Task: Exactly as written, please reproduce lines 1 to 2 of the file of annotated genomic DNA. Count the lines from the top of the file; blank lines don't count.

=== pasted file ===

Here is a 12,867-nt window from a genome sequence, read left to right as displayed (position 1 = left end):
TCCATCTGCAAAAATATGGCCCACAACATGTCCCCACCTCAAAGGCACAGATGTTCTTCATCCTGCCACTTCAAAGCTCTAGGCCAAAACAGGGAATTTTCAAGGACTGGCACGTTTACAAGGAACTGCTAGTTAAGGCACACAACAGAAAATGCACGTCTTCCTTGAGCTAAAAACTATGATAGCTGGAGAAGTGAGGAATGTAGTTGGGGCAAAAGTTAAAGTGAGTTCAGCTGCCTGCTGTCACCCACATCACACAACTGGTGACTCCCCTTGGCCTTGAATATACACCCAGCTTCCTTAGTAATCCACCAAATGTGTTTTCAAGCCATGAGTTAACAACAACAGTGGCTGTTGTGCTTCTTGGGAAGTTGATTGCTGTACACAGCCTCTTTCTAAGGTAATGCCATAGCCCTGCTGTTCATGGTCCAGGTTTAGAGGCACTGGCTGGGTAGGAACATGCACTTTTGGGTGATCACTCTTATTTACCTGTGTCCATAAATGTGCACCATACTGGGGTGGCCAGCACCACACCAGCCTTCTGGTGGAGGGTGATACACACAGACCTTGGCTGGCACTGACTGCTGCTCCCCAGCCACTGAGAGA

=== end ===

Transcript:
Here is a 12,867-nt window from a genome sequence, read left to right as displayed (position 1 = left end):
TCCATCTGCAAAAATATGGCCCACAACATGTCCCCACCTCAAAGGCACAGATGTTCTTCATCCTGCCACTTCAAAGCTCTAGGCCAAAACAGGGAATTTTCAAGGACTGGCACGTTTACAAGGAACTGCTAGTTAAGGCACACAACAGAAAATGCACGTCTTCCTTGAGCTAAAAACTATGATAGCTGGAGAAGTGAGGAATGTAGTTGGGGCAAAAGTTAAAGTGAGTTCAGCTGCCTGCTGTCACCCACATCACACAACTGGTGACTCCCCTTGGCCTTGAATATACACCCAGCTTCCTTAGTAATCCACCAAATGTGTTTTCAAGCCATGAGTTAACAACAACAGTGGCTGTTGTGCTTCTTGGGAAGTTGATTGCTGTACACAGCCTCTTTCTAAGGTAATGCCATAGCCCTGCTGTTCATGGTCCAGGTTTAGAGGCACTGGCTGGGTAGGAACATGCACTTTTGGGTGATCACTCTTATTTACCTGTGTCCATAAATGTGCACCATACTGGGGTGGCCAGCACCACACCAGCCTTCTGGTGGAGGGTGATACACACAGACCTTGGCTGGCACTGACTGCTGCTCCCCAGCCACTGAGAGA